Cheese0.5 kg€7.00
Apples1 kg€1.85
Oranges1 kg€1.60
Beer (domestic)0.5 l€0.90
Bottle of Wine1 bottle€4.00
Coca-Cola2 liters€1.70
Bread1 piece€0.88
Water1.5 l€0.76



Dinner (Low-range)for 2€25.00
Dinner (Mid-range)for 2€48.00
Dinner (High-range)for 2
Mac Meal or similar1 meal€7.00
Water0.33 l€1.22
Cappuccino1 cup€1.40
Beer (Imported)0.33 l€3.00
Beer (domestic)0.5 l€2.50
Coca-Cola0.33 l€1.95
Coctail drink1 drink€8.00



Cinema2 tickets€16.00
Gym1 month€55.00
Men’s Haircut1 haircut€12.00
Theatar2 tickets€68.00
Mobile (prepaid)1 min.€0.15
Pack of Marlboro1 pack€4.80



Antibiotics1 pack€8.00
Tampons32 pieces€5.50
Deodorant50 ml.€5.10
Shampoo400 ml.€3.10
Toilet paper4 rolls€2.00
Toothpaste1 tube€2.40



Jeans (Levis 501 or similar)1€66.00
Dress summer (Zara, H&M)1€32.00
Sport shoes (Nike, Adidas)1€78.00
Leather shoes1€110.00



Gasoline1 liter€1.20
Taxi1 km
Local Transport1 ticket€1.50

Tourist (Backpacker)  

50 € per day

Estimated cost per 1 day including:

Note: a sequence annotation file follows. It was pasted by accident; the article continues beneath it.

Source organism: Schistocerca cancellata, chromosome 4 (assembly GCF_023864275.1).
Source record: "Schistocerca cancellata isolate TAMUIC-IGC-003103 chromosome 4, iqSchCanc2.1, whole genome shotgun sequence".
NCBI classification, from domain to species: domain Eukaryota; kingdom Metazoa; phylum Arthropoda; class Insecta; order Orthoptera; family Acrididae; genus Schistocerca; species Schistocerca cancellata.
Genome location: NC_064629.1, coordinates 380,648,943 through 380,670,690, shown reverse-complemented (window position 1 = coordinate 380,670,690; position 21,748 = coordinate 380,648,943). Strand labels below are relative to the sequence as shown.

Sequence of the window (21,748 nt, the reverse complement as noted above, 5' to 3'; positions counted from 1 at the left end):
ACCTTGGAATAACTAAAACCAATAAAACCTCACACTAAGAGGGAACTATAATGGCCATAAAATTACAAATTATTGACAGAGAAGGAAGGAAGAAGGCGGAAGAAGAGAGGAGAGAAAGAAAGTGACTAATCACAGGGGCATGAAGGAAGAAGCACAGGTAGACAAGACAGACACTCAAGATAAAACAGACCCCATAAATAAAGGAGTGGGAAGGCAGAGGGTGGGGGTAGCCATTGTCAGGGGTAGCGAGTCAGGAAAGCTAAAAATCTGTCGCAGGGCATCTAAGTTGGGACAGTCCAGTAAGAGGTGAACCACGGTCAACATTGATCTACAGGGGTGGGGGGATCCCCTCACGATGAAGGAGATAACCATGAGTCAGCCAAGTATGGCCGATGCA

• meals in cheap restaurant
  • public transport
  • cheap hotel

Tourist (business/regular)  

217 € per day

Estimated cost per 1 day including:

  • mid-range meals and drinks
  • transportation
  • hotel

Transportation - Get In

Transportation - Get In

By plane

Bilbao Airport (IATA: BIO) is served by Lufthansa, Air France-KLM, Air Berlin, TuiFly, AerLingus, Iberia, Air Europa, Vueling and several other airlines. Easy Jet flies from London Stansted to Bilbao airport. You can also fly with Ryanair to Santander.

To get to downtown Bilbao from the airport, take Bizkaibus A3247 from the arrivals sidewalk: there is no arrivals hall. The bus will stop at Alameda Recalde, Plaza Moyua and Gran Via before terminating at Termibus busstation near the San Mamés stadium. The 2015 timetable for the reverse journey [www]. A single ticket costs €1.45, or if using CreditTrans select zone 2 on the machine inside the bus.